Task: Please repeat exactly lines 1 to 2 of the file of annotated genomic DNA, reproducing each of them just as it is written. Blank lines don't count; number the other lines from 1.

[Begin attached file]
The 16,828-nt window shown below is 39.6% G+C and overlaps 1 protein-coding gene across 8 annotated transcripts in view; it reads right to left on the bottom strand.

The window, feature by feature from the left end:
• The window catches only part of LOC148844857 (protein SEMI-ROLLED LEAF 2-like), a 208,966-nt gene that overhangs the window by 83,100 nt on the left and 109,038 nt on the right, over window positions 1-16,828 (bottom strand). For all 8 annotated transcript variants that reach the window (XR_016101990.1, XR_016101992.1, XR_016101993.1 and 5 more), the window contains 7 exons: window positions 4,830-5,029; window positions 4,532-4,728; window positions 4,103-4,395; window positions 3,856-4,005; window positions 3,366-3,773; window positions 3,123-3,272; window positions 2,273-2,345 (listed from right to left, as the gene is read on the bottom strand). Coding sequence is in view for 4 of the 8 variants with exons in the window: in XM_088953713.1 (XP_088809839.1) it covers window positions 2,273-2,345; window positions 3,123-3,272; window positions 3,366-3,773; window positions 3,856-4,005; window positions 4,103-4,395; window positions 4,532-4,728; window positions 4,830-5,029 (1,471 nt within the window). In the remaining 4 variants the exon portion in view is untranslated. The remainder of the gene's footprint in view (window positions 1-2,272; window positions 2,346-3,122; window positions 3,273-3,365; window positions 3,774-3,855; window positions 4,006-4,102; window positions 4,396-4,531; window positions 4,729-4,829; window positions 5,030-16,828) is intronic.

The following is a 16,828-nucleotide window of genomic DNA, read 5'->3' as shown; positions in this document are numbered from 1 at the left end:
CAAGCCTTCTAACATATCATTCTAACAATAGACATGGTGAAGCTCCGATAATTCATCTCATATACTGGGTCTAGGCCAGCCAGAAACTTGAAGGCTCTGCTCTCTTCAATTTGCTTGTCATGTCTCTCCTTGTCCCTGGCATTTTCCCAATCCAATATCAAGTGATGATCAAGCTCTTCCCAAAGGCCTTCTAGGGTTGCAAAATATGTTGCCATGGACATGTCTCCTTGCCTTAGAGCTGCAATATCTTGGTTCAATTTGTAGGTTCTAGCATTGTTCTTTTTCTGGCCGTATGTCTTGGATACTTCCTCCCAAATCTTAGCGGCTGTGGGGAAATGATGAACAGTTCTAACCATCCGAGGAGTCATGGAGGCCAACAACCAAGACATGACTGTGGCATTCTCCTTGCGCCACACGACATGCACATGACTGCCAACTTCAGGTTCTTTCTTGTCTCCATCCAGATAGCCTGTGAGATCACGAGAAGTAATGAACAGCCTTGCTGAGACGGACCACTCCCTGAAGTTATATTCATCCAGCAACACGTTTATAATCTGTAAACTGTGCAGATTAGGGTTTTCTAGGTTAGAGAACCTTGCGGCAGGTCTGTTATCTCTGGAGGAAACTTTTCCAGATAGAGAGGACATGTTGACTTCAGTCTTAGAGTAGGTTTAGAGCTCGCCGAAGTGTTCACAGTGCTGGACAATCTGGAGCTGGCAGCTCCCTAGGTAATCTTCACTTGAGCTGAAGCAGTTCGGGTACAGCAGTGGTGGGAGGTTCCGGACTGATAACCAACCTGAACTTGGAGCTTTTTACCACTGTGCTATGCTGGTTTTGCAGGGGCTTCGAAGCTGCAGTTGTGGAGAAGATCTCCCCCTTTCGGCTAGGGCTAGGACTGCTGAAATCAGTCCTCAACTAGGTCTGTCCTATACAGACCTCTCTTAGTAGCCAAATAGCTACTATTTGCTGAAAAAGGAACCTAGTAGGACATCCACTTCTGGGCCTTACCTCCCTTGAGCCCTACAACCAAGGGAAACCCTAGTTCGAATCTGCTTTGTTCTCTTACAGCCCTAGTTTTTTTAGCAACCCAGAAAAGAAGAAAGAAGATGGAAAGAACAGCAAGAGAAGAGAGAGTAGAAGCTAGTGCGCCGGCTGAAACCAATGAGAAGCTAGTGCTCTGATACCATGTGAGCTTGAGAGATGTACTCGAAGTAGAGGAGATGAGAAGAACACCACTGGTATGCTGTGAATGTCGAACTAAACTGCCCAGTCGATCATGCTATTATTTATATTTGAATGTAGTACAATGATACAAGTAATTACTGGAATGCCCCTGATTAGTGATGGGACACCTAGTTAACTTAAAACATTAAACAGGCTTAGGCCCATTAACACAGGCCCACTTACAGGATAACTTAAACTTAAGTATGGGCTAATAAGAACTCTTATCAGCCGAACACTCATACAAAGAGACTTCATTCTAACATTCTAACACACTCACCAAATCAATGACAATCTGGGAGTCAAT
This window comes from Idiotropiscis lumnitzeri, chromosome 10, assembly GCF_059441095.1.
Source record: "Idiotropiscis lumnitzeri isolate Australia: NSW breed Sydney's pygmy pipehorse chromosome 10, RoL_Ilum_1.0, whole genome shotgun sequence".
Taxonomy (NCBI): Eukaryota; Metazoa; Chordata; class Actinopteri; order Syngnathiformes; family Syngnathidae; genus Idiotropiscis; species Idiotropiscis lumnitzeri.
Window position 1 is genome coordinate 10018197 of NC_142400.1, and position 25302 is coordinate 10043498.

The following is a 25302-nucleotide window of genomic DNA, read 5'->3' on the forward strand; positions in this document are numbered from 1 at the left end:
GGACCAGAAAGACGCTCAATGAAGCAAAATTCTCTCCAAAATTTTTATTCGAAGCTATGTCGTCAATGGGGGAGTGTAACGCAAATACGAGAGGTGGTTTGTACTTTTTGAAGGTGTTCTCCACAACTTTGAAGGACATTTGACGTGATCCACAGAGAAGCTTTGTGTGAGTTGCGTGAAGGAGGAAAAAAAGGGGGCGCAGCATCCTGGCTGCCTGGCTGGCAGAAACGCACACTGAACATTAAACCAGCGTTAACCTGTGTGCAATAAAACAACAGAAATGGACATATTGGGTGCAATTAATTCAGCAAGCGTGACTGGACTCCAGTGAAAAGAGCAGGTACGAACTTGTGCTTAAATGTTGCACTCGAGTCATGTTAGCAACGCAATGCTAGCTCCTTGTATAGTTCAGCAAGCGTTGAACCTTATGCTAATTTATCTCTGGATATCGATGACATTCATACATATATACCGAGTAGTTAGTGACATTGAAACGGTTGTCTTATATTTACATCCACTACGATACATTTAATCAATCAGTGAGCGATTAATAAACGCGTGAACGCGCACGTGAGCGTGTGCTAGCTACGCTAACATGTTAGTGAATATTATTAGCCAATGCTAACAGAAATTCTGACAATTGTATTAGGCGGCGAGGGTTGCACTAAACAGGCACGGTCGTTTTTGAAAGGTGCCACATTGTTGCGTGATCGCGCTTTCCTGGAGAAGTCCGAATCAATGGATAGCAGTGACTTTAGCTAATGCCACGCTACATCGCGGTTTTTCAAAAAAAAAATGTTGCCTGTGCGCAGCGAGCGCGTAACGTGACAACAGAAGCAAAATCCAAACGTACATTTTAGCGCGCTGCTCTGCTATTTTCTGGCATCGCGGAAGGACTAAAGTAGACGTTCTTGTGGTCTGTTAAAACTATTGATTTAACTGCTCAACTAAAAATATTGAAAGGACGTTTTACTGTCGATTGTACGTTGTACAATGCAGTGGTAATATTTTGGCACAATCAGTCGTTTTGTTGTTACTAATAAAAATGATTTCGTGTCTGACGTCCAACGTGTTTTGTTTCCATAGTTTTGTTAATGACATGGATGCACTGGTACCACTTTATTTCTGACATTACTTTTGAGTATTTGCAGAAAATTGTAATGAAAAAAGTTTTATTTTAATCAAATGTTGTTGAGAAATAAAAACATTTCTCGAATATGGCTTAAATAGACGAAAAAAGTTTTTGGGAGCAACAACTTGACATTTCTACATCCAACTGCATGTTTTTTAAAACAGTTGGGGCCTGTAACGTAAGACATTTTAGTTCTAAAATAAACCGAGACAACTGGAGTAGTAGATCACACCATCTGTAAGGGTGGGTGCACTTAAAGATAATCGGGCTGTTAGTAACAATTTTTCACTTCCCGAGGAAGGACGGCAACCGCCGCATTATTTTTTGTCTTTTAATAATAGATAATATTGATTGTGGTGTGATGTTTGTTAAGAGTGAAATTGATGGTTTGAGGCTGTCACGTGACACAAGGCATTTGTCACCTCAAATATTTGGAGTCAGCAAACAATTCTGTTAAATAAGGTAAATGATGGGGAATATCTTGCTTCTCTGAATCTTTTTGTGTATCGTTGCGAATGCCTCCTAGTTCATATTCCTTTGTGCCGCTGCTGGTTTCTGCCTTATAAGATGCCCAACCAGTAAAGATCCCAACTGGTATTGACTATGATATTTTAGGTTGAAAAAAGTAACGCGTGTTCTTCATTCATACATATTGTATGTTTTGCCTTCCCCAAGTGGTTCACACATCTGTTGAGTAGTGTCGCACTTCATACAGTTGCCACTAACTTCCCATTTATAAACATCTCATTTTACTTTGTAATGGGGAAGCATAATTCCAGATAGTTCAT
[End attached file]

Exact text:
The 16,828-nt window shown below is 39.6% G+C and overlaps 1 protein-coding gene across 8 annotated transcripts in view; it reads right to left on the bottom strand.

The window, feature by feature from the left end: